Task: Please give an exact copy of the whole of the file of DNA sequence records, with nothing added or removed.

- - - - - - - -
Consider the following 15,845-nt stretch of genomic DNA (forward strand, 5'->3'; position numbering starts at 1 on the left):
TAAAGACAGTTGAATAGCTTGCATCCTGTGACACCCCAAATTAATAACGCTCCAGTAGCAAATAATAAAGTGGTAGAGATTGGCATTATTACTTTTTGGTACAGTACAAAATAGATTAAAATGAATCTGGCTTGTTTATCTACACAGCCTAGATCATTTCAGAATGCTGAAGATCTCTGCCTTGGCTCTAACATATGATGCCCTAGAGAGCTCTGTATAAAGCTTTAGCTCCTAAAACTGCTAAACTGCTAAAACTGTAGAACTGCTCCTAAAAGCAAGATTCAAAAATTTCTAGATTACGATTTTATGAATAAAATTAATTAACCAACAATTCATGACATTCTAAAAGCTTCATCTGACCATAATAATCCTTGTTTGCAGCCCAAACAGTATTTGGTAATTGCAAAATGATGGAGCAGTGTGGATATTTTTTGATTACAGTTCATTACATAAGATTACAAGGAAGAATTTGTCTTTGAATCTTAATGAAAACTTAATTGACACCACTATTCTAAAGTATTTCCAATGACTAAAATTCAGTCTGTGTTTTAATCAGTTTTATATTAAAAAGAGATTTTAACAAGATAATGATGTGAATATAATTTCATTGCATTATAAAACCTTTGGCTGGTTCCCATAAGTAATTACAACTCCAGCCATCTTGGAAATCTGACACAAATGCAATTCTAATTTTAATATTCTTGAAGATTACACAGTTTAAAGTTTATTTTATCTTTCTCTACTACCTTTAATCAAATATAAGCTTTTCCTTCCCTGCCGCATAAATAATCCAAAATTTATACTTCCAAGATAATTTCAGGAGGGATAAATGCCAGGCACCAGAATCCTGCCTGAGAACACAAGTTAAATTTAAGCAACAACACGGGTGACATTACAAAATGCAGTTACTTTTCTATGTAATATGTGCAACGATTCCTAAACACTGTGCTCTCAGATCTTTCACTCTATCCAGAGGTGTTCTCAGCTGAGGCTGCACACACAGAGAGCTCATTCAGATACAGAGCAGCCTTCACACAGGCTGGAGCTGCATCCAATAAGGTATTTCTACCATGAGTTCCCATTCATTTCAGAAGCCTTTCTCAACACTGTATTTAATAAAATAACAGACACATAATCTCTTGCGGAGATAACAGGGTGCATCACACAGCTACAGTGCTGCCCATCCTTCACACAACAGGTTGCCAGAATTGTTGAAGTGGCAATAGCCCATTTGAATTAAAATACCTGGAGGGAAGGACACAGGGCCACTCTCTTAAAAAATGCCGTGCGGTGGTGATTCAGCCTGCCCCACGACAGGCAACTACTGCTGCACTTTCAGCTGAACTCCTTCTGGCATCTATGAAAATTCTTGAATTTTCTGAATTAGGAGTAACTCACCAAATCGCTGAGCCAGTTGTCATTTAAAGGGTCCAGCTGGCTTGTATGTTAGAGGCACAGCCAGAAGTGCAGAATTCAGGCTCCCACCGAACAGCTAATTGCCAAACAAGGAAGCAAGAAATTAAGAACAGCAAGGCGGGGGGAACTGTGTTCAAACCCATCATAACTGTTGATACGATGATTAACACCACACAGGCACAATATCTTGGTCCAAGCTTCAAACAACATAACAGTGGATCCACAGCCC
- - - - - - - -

Consider the following 15,845-nt stretch of genomic DNA (forward strand, 5'->3'; position numbering starts at 1 on the left):
TAAAGACAGTTGAATAGCTTGCATCCTGTGACACCCCAAATTAATAACGCTCCAGTAGCAAATAATAAAGTGGTAGAGATTGGCATTATTACTTTTTGGTACAGTACAAAATAGATTAAAATGAATCTGGCTTGTTTATCTACACAGCCTAGATCATTTCAGAATGCTGAAGATCTCTGCCTTGGCTCTAACATATGATGCCCTAGAGAGCTCTGTATAAAGCTTTAGCTCCTAAAACTGCTAAACTGCTAAAACTGTAGAACTGCTCCTAAAAGCAAGATTCAAAAATTTCTAGATTACGATTTTATGAATAAAATTAATTAACCAACAATTCATGACATTCTAAAAGCTTCATCTGACCATAATAATCCTTGTTTGCAGCCCAAACAGTATTTGGTAATTGCAAAATGATGGAGCAGTGTGGATATTTTTTGATTACAGTTCATTACATAAGATTACAAGGAAGAATTTGTCTTTGAATCTTAATGAAAACTTAATTGACACCACTATTCTAAAGTATTTCCAATGACTAAAATTCAGTCTGTGTTTTAATCAGTTTTATATTAAAAAGAGATTTTAACAAGATAATGATGTGAATATAATTTCATTGCATTATAAAACCTTTGGCTGGTTCCCATAAGTAATTACAACTCCAGCCATCTTGGAAATCTGACACAAATGCAATTCTAATTTTAATATTCTTGAAGATTACACAGTTTAAAGTTTATTTTATCTTTCTCTACTACCTTTAATCAAATATAAGCTTTTCCTTCCCTGCCGCATAAATAATCCAAAATTTATACTTCCAAGATAATTTCAGGAGGGATAAATGCCAGGCACCAGAATCCTGCCTGAGAACACAAGTTAAATTTAAGCAACAACACGGGTGACATTACAAAATGCAGTTACTTTTCTATGTAATATGTGCAACGATTCCTAAACACTGTGCTCTCAGATCTTTCACTCTATCCAGAGGTGTTCTCAGCTGAGGCTGCACACACAGAGAGCTCATTCAGATACAGAGCAGCCTTCACACAGGCTGGAGCTGCATCCAATAAGGTATTTCTACCATGAGTTCCCATTCATTTCAGAAGCCTTTCTCAACACTGTATTTAATAAAATAACAGACACATAATCTCTTGCGGAGATAACAGGGTGCATCACACAGCTACAGTGCTGCCCATCCTTCACACAACAGGTTGCCAGAATTGTTGAAGTGGCAATAGCCCATTTGAATTAAAATACCTGGAGGGAAGGACACAGGGCCACTCTCTTAAAAAATGCCGTGCGGTGGTGATTCAGCCTGCCCCACGACAGGCAACTACTGCTGCACTTTCAGCTGAACTCCTTCTGGCATCTATGAAAATTCTTGAATTTTCTGAATTAGGAGTAACTCACCAAATCGCTGAGCCAGTTGTCATTTAAAGGGTCCAGCTGGCTTGTATGTTAGAGGCACAGCCAGAAGTGCAGAATTCAGGCTCCCACCGAACAGCTAATTGCCAAACAAGGAAGCAAGAAATTAAGAACAGCAAGGCGGGGGGAACTGTGTTCAAACCCATCATAACTGTTGATACGATGATTAACACCACACAGGCACAATATCTTGGTCCAAGCTTCAAACAACATAACAGTGGATCCACAGCCC